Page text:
On August 4, 2006, settlement occurred. Id. Ms. Williams signed a deed, which conveyed the property to Mr. Dan, as well as the HUD-1 settlement sheet and other related papers. Id. She also signed a contingent deed that would transfer ownership back to her after several years, which document was to be held by the settlement attorney for three years. Id. Ms. Williams believed that she was refinancing the mortgage on her house using Mr. Dan's credit.

At settlement, Ms. Williams received a check for $63, 893.79 in net proceeds from the sale. Id. at 191. Shortly after settlement, she endorsed that check to Mr. Dan, and he cashed it. Id. He gave Ms. Williams $3, 000 in cash and told Ms. Williams that the remaining amount would be held in escrow to pay her mortgage. Id. In actuality, Mr. Dan deposited the remaining proceeds of sale into his own personal checking account. He used $44, 420.07 to pay settlement costs. Id. at 190-91. Mr. Fox and Mr. Dan split the remaining balance.

In October 2006, Ms. Williams received another check in the amount of $11, 804.62 from the title company, which represented a refund for overpayments made to her creditors out of the settlement proceeds. Id. at 191. Mr. Fox called Ms. Williams and convinced her to endorse the check over to him. Id. She did, and he gave her $3, 000 in cash, telling her that the remaining amount would be deposited into escrow. Id. Instead, it was deposited in Mr. Fox's personal checking account. Id.

Although Ms. Williams thought the mortgage was in her name, and she was paying the loan with the money that Mr. Fox and Mr. Dan were holding in escrow for her, the mortgage actually was in Mr. Dan's name, and Ms. Williams essentially was making rental payments. Id. at 192. Ms. Williams learned that she no longer owned the property in 2007, when she was served with an eviction notice. Id. She learned that she was "a tenant in [her] own home, " and that Mr. Dan's mortgage was in foreclosure. Id. Although she tried to contact the mortgage lender, its representatives would not speak to her because her name was not on the loan. Id.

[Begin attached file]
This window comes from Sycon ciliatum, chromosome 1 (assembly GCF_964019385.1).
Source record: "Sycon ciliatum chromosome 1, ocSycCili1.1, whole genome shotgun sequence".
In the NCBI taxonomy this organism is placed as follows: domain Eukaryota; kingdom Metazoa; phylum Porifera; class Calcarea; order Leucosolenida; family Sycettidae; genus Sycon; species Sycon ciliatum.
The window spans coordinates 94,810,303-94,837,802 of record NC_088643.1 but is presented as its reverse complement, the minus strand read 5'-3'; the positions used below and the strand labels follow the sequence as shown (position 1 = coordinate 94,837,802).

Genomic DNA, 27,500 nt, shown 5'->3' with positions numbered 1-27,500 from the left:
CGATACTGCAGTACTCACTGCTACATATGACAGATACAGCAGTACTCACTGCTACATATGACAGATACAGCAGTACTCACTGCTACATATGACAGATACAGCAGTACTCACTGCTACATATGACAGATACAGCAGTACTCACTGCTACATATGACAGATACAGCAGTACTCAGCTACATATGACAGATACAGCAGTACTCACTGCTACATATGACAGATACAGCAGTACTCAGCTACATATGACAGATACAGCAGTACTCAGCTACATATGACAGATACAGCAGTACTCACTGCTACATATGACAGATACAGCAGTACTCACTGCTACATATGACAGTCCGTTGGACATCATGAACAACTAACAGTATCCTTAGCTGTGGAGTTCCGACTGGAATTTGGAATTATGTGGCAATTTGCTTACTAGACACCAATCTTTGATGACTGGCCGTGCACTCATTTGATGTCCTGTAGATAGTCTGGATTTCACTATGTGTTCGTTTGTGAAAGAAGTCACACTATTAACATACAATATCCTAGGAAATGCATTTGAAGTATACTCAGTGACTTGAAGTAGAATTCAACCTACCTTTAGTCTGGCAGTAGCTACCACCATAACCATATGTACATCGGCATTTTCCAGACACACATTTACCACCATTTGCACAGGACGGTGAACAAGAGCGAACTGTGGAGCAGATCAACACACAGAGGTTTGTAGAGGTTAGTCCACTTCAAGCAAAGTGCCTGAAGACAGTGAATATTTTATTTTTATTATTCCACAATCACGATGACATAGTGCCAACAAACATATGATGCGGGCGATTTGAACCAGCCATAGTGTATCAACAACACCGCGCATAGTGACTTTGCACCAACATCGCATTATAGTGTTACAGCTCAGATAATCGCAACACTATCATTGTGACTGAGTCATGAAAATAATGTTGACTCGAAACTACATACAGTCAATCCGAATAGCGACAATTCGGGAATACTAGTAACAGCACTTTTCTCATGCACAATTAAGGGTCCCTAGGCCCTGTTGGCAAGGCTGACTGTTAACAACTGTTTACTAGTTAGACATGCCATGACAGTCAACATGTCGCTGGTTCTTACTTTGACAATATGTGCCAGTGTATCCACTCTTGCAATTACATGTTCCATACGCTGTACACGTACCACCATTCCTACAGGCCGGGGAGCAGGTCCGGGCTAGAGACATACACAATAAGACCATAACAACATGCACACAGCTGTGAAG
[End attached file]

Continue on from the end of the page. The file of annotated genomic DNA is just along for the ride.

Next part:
In December 2009, Mr. Fox and Mr. Dan were indicted in federal court for wire fraud and conspiracy to commit wire fraud. Id. Mr. Fox ultimately pleaded guilty pursuant to an agreed statement of facts. Id. at 193.

Ms. Williams' case against Fidelity First went to trial on February 7, 2011. Mr. Fox and Mr. Dan testified about their involvement in the foreclosure scheme and the culture at Fidelity First. Id. Mr. Fox described the considerable pressure for loan officers to produce, and he stated that the failure to produce would lead to termination. Id.

Mr. Eubanks denied knowledge that Mr. Fox and/or Mr. Dan were engaging in fraud prior to the transaction with Ms. Williams. Id. at 196. He explained that the transaction with Ms. Williams was the first of the foreclosure rescue transactions in which the loan originated through Fidelity First. Following that transaction, Mr. Fox originated two more loans through Fidelity First, but Mr. Eubanks testified that neither of those transactions were on his "radar." Id.